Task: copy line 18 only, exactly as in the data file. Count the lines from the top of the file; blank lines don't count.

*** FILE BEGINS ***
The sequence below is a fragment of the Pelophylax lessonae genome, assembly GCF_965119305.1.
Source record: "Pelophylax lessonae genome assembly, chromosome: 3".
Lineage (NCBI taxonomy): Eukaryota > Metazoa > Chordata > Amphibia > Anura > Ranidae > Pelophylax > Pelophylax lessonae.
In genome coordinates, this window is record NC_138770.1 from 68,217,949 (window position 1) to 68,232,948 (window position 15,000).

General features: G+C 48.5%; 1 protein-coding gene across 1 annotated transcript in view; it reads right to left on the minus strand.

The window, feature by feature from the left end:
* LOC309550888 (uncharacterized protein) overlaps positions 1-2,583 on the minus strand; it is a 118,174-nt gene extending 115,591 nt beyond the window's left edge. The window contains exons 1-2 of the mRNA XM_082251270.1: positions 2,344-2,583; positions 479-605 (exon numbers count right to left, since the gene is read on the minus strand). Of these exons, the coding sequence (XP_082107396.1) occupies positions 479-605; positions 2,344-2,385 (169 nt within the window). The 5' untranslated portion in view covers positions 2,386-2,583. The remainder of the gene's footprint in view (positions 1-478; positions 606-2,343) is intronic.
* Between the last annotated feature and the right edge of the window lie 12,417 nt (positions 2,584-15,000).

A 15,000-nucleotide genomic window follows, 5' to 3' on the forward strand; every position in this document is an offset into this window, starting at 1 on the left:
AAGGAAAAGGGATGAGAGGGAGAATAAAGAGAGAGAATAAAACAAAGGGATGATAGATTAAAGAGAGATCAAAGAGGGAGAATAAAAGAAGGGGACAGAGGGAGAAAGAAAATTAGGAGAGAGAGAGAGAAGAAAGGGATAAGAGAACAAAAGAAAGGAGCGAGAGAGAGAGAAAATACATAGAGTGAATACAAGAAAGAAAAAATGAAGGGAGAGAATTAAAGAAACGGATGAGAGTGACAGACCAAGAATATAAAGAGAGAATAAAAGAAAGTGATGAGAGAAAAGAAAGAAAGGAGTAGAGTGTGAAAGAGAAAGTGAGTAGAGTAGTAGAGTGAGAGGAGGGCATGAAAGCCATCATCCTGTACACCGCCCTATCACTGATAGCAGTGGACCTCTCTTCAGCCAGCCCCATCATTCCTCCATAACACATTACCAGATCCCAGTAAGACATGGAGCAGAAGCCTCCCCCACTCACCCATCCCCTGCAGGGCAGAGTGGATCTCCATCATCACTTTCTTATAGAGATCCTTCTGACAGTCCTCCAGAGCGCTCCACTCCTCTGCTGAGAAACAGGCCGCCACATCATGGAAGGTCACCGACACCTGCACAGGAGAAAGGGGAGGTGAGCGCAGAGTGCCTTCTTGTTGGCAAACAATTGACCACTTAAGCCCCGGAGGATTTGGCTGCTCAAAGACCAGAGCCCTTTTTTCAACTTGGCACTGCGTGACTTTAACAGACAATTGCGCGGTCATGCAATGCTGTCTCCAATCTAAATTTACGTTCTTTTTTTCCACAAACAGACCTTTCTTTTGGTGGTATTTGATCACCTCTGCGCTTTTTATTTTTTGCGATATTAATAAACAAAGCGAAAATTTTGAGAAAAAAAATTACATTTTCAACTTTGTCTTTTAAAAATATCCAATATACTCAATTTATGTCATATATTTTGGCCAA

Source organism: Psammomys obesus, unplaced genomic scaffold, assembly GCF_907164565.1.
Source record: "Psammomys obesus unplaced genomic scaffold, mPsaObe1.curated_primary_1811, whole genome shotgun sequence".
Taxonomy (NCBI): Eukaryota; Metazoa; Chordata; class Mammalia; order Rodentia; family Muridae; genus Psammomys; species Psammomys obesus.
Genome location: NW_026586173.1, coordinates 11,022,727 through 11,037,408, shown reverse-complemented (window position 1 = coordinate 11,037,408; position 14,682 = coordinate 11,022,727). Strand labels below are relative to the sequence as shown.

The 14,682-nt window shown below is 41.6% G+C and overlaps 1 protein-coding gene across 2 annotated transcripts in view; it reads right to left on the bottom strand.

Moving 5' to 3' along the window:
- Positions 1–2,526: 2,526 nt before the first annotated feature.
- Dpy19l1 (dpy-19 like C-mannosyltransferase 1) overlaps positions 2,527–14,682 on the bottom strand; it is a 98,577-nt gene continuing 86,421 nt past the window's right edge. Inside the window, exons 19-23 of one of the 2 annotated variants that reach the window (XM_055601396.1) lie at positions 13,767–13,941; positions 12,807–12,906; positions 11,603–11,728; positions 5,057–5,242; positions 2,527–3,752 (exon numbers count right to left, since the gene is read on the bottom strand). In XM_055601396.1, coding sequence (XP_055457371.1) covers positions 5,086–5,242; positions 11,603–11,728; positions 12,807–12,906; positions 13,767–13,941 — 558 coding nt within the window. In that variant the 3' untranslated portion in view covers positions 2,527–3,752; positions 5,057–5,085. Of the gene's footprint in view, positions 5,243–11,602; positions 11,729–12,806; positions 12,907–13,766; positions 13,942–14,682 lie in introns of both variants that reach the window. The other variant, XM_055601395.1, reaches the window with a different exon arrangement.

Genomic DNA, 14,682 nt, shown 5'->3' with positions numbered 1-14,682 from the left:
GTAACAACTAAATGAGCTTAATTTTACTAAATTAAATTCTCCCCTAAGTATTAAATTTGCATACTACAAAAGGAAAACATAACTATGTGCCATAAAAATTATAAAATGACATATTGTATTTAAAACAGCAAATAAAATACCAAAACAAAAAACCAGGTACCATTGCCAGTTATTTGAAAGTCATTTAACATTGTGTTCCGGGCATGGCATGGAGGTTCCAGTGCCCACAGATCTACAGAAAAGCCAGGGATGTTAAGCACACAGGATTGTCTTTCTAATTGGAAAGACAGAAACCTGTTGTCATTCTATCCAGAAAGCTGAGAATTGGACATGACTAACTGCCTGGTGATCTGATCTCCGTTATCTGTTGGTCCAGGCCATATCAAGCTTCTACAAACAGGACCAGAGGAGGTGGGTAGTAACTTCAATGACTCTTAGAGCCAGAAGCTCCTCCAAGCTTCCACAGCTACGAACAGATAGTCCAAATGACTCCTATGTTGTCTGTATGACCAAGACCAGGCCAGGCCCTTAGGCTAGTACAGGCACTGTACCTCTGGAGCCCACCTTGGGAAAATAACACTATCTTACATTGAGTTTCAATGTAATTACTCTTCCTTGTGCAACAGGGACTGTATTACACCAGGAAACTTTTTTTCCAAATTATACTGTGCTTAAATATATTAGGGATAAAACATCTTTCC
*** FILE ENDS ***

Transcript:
- Dpy19l1 (dpy-19 like C-mannosyltransferase 1) overlaps positions 2,527–14,682 on the bottom strand; it is a 98,577-nt gene continuing 86,421 nt past the window's right edge. Inside the window, exons 19-23 of one of the 2 annotated variants that reach the window (XM_055601396.1) lie at positions 13,767–13,941; positions 12,807–12,906; positions 11,603–11,728; positions 5,057–5,242; positions 2,527–3,752 (exon numbers count right to left, since the gene is read on the bottom strand). In XM_055601396.1, coding sequence (XP_055457371.1) covers positions 5,086–5,242; positions 11,603–11,728; positions 12,807–12,906; positions 13,767–13,941 — 558 coding nt within the window. In that variant the 3' untranslated portion in view covers positions 2,527–3,752; positions 5,057–5,085. Of the gene's footprint in view, positions 5,243–11,602; positions 11,729–12,806; positions 12,907–13,766; positions 13,942–14,682 lie in introns of both variants that reach the window. The other variant, XM_055601395.1, reaches the window with a different exon arrangement.